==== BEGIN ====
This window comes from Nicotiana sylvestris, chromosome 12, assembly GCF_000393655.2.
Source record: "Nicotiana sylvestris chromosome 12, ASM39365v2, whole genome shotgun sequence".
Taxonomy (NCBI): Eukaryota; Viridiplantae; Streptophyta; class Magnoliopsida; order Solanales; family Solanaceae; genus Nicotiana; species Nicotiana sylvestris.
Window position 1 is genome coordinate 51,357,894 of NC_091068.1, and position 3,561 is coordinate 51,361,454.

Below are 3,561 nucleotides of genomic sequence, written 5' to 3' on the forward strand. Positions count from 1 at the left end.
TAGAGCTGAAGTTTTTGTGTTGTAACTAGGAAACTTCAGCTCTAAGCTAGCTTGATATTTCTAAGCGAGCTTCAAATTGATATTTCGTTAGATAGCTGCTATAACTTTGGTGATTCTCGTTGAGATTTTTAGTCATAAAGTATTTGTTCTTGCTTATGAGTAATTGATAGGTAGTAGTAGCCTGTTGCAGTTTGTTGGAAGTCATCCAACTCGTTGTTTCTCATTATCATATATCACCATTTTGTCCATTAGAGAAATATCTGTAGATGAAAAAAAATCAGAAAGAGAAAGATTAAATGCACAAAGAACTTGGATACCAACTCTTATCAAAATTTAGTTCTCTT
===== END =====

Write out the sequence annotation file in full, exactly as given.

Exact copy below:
This window comes from Nicotiana sylvestris, chromosome 12, assembly GCF_000393655.2.
Source record: "Nicotiana sylvestris chromosome 12, ASM39365v2, whole genome shotgun sequence".
Taxonomy (NCBI): Eukaryota; Viridiplantae; Streptophyta; class Magnoliopsida; order Solanales; family Solanaceae; genus Nicotiana; species Nicotiana sylvestris.
Window position 1 is genome coordinate 51,357,894 of NC_091068.1, and position 3,561 is coordinate 51,361,454.

Below are 3,561 nucleotides of genomic sequence, written 5' to 3' on the forward strand. Positions count from 1 at the left end.
TAGAGCTGAAGTTTTTGTGTTGTAACTAGGAAACTTCAGCTCTAAGCTAGCTTGATATTTCTAAGCGAGCTTCAAATTGATATTTCGTTAGATAGCTGCTATAACTTTGGTGATTCTCGTTGAGATTTTTAGTCATAAAGTATTTGTTCTTGCTTATGAGTAATTGATAGGTAGTAGTAGCCTGTTGCAGTTTGTTGGAAGTCATCCAACTCGTTGTTTCTCATTATCATATATCACCATTTTGTCCATTAGAGAAATATCTGTAGATGAAAAAAAATCAGAAAGAGAAAGATTAAATGCACAAAGAACTTGGATACCAACTCTTATCAAAATTTAGTTCTCTT